September 9, 2010
With the Fall semester underway, there promises to again be a number of on-campus activites of interest to the community gardening and sustainability communities in the Lehigh Valley. Things get started next week, when the Friends of the Lehigh Libraries and the South Side Initiative are cosponsoring a talk that is relevant to members and friends of the Southside Community Gardens (SCG) project, as well as Bethlehem area and Lehigh Valley residents interested in the recent history of environmental issues in the Valley and the Commonwealth.
Paul Rosier, a Pennsylvania Humanities Council Commonwealth Speaker, will be speaking on September 16th at 4 p.m. in the newly opened STEPS building, 101 STEPS auditorium, on the Lehigh University campus, 1 West Packer Avenue. Professor Rosier, an associate professor of history at Villanova University, will deliver a presentation entitled “Pennsylvania Environmental History: From Earth Day 1970 to Global Warming” in which he will address important historical and contemporary environmental issues that have affected Pennsylvania from the first Earth Day in 1970 to the present. He will also explore topics such as Pennsylvania’s own Rachel Carson and the impact of Silent Spring, the Three Mile Island nuclear crisis, the Centralia coal fire, the problem of invasive species, suburban expansion into farmland, and more. Rosier concludes his presentation with a review of why Pennsylvania produces 1% of the world’s greenhouse emissions and what people can do about it.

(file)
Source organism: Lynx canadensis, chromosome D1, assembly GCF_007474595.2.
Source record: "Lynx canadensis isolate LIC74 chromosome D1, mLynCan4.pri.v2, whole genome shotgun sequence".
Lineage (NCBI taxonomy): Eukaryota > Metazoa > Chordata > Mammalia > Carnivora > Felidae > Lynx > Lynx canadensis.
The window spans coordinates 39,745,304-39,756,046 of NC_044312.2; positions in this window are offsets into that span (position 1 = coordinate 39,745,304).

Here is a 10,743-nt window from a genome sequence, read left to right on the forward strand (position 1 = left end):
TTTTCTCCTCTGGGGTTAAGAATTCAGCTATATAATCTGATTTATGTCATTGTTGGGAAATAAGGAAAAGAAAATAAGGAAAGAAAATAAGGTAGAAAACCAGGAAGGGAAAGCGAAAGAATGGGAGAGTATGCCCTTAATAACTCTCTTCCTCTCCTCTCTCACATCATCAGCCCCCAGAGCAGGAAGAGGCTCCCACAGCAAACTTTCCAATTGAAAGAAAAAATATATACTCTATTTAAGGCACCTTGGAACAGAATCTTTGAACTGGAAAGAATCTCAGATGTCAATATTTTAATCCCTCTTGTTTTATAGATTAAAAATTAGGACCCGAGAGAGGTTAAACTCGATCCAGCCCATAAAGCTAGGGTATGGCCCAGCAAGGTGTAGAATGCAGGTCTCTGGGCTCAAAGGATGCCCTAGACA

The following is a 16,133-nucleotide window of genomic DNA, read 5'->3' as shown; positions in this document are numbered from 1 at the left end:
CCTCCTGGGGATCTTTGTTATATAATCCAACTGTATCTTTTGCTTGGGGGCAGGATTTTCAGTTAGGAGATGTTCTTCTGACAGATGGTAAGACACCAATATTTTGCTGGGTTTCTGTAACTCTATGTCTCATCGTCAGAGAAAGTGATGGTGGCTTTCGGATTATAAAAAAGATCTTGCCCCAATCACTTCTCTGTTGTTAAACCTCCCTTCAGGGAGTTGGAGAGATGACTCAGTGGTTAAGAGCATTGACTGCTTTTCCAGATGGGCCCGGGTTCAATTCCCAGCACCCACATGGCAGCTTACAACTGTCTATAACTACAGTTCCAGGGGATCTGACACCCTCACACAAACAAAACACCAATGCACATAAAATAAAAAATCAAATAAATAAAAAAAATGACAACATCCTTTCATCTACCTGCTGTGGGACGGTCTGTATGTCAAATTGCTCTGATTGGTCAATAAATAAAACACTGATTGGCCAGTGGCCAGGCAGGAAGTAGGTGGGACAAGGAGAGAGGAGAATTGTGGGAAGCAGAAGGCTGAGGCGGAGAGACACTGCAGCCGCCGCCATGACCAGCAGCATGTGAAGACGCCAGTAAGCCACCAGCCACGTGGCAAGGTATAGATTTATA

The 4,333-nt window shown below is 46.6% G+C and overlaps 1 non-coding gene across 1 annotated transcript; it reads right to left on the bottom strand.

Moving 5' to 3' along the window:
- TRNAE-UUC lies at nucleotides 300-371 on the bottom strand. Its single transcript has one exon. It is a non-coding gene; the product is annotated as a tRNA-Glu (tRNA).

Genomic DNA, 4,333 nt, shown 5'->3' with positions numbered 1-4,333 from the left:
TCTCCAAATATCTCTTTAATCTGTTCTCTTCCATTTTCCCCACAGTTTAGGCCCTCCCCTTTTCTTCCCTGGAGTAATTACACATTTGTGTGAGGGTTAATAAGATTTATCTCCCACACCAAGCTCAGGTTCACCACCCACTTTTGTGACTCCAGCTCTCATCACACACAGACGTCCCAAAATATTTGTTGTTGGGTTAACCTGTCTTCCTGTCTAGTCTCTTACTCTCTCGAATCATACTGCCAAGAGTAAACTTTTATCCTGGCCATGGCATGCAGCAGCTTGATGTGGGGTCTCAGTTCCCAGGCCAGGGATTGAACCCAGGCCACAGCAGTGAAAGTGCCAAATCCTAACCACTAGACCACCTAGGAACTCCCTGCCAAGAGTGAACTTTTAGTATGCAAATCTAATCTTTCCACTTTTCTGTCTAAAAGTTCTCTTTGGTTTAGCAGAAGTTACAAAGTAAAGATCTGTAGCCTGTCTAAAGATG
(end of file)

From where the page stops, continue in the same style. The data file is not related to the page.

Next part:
The talk is free and open to the public. Here is a flier with more information.
April 27, 2010